CHAPTER 13 — Liri Valley
During the night of 25 – 26 May units of 5 Brigade in the Belvedere sector, where on 16 – 18 May they had relieved 6 Brigade, patrolled to the north and north-west towards Terelle and on the 26th slowly advanced northwards towards Belmonte and Atina; they were instructed ‘to ease forward gradually’, avoiding direct attack on any enemy they encountered. Atina was five to six miles away.
Twenty-fifth Battalion in the rest area at Montaquila was about 20 road-miles from Atina and its task was to clear the road San Biagio–Atina for use as a possible main axis for the Division. From 1 p.m. on the 26th the battalion was at one hour's notice to move, and eventually, at 7.30 p.m., it started off as the spearhead of 6 Brigade Group for the Monte Croce area via Filignano and Menella, the same route as was followed on 10 April to the S. Pietro sector. Halting for the night near Menella, the battalion at 1.30 p.m. the next day resumed the march along the Cardito–S. Biagio–Atina road. A vanguard of a section of carriers, a troop of tanks of A Squadron 20 Armoured Regiment, D Company, a detachment of mortars, and an engineer reconnaissance group, accompanied by an artillery FOO and the RMO, led the advance. This party was followed by the mainguard consisting of Battalion Headquarters, a machine-gun platoon, a troop of tanks, C and B Companies (each with a detachment of mortars and an anti-tank section), A Company, and a section of engineers, in that order, and accompanied by a Corps Artillery officer, an artillery liaison officer, and numerous vehicles.
Various report lines about 1200 yards apart had been selected, from each of which the vanguard was to report all clear or otherwise to the advanced guard commander (Colonel MacDuff), the mainguard moving forward from one bound to the next as the vanguard progressed. This was the standard advanced guard operation along a road, which hitherto had rarely been undertaken by New Zealand units. Patrols from the vanguard explored roads and villages on the flanks to guard against surprise attacks. After the S. Pietro sector was passed, many page 437 road blocks were encountered but these gave little trouble, and the failure of the Germans to destroy two useful bridges, though demolition charges were in place, gave rise to much ribald comment on the haste of their withdrawal.
By 6 p.m., after an advance of six miles, the vanguard had reached the outskirts of S. Biagio, seven miles from Atina, the only encounter with the enemy being with two of his mules which were added to the column. From air reports received early on 28 May it was learnt that the road ahead was badly damaged; a bridge in S. Biagio and another two and a half miles to the west had been destroyed and large road craters page 438 had been observed 1200 yards west of the town, also 700 yards east of Atina, and in Atina. The destruction of bridges along the side roads indicated that six villages along or near the road and Atina itself were not occupied by the enemy, and destroyed bridges and road craters along the enemy line of retreat north-west and north-east of Atina strongly confirmed that view.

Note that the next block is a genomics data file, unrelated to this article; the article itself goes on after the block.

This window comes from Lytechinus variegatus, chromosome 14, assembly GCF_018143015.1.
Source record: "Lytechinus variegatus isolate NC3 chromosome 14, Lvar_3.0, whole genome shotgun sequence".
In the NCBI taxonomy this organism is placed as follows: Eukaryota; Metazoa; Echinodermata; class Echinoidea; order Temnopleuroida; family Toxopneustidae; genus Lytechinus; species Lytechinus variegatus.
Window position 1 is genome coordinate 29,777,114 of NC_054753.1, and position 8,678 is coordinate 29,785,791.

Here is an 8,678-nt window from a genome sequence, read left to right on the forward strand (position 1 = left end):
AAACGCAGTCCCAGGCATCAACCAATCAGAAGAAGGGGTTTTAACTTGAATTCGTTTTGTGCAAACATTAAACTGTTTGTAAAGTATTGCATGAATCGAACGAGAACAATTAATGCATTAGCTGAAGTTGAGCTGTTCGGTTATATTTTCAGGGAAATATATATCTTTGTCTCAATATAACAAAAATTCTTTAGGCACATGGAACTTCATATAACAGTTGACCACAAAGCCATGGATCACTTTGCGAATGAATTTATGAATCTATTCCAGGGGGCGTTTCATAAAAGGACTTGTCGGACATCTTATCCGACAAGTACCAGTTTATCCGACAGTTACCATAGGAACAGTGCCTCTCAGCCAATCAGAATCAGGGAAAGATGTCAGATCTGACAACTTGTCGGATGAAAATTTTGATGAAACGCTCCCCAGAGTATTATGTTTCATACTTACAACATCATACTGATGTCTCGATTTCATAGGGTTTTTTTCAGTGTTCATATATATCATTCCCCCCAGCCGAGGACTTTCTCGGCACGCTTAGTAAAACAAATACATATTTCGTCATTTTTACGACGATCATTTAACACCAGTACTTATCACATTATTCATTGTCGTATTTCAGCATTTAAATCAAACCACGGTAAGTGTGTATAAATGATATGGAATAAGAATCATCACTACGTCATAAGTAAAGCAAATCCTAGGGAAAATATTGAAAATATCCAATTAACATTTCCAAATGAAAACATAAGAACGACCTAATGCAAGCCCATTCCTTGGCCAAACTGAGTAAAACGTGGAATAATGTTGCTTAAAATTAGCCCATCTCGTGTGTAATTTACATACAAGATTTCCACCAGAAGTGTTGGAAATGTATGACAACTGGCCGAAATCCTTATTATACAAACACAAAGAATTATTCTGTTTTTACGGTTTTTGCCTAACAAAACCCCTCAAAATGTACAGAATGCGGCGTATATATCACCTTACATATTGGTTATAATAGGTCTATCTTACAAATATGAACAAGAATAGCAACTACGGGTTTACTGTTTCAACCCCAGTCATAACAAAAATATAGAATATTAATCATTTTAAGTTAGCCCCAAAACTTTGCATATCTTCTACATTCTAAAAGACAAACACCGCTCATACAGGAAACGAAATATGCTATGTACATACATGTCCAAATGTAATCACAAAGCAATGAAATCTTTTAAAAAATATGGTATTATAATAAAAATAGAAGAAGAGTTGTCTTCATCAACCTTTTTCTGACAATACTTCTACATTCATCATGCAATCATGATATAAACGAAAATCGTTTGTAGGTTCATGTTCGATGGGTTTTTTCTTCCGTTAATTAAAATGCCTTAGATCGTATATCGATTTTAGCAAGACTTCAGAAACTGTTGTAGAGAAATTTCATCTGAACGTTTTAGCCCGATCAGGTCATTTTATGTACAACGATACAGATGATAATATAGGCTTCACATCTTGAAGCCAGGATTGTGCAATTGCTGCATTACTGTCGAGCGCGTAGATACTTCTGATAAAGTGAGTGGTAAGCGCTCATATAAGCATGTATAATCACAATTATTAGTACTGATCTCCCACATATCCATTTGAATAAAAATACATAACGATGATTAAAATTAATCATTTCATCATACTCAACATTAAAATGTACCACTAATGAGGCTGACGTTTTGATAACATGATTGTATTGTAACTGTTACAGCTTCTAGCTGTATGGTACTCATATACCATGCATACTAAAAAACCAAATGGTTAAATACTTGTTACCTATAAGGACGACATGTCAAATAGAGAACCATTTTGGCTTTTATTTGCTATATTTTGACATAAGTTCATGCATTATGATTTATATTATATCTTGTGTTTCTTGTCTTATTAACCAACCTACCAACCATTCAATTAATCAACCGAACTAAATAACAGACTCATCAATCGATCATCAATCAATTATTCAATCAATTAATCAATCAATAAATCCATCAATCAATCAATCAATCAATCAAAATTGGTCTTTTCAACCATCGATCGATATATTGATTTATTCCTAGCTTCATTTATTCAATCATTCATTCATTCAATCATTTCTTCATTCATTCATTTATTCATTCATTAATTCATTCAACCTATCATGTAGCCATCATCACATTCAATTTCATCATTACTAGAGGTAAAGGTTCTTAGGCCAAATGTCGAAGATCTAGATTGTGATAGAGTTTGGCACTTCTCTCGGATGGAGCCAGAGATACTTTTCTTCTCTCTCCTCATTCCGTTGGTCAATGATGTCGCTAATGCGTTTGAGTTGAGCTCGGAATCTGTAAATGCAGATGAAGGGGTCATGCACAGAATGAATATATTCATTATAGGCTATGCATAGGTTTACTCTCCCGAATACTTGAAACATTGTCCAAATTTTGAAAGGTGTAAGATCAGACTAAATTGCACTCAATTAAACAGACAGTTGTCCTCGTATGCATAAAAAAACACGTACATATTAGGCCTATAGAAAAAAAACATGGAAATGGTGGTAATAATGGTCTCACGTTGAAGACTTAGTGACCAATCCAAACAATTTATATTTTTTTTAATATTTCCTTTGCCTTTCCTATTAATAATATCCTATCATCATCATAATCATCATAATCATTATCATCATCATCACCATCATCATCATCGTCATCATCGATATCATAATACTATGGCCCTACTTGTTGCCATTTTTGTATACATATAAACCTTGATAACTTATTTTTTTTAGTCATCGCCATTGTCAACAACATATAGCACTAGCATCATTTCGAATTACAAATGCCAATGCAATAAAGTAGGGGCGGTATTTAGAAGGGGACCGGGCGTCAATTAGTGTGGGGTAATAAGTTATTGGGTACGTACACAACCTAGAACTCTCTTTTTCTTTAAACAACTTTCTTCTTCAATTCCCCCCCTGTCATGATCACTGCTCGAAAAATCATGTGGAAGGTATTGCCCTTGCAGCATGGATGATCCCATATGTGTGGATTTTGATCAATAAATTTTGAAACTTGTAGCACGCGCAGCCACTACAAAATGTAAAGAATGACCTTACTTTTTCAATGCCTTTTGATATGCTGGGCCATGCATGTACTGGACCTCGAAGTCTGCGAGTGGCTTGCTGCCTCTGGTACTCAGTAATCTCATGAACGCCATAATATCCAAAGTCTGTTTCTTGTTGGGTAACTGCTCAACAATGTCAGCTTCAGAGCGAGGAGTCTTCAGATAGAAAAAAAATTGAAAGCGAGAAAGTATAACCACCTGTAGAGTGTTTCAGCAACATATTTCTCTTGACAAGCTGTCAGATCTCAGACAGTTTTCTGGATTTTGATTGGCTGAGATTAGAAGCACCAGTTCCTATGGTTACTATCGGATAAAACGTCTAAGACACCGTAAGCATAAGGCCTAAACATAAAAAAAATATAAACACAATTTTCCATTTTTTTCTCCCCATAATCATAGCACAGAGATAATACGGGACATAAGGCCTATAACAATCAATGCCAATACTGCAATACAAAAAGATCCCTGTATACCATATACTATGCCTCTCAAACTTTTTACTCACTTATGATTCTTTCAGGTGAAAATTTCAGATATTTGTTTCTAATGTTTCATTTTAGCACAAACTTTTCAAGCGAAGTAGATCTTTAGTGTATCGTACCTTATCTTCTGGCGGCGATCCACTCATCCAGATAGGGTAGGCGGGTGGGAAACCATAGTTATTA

Shortly after dawn on the 28th the vanguard found that the large crater west of S. Biagio, Teller mines, and a demolished bridge a mile or so farther west blocked the way for the tanks and other supporting weapons. Farther on, two damaged bridges, a blown-up culvert, and three craters blocked the road. These obstacles, it was thought, would take days to clear, and to avoid delay it was proposed that the route be abandoned in favour of that followed by 5 Brigade via Belmonte; however a detour was constructed and repairs to bridges and road pushed on and the advance continued, the vanguard halting at Villa Latina, within three miles of Atina.
Meanwhile 5 Brigade Group had advanced from the Terelle area and at dawn that day had passed through Atina and was advancing on Sora, 11 miles to the north-west.
Held up by the demolitions, the men had ample time to enjoy splendid bathing in the Mollarino River which ran alongside the road, while the luscious cherries which abounded in the district did not escape attention. Early in the morning of the 29th Colonel MacDuff told Brigadier Parkinson by telephone that he estimated the road to Atina would take three days to clear, and a couple of hours later he was able to discuss the matter with him at Battalion Headquarters when the Brigadier arrived there with General Freyberg and the Crown Prince of Italy. It was decided that there would be no change of plan.
The following day the completion of a road deviation and the erection of a Bailey bridge enabled the advance to continue, and early the next morning the battalion reached the brigade lying-up area 1200 yards east of Atina. Twenty-fifth Battalion there came under direct command of 2 NZ Division and was required to send two companies with supporting arms to hold a position covering crossroads four miles to the north, so that there should be no enemy infiltration along the roads leading to Atina from that direction. A and B Companies were given the task. B Company found and taped a minefield on both sides of the crossroads and discovered that ten of the thirty mines lifted by one of its sections were booby-trapped.page 439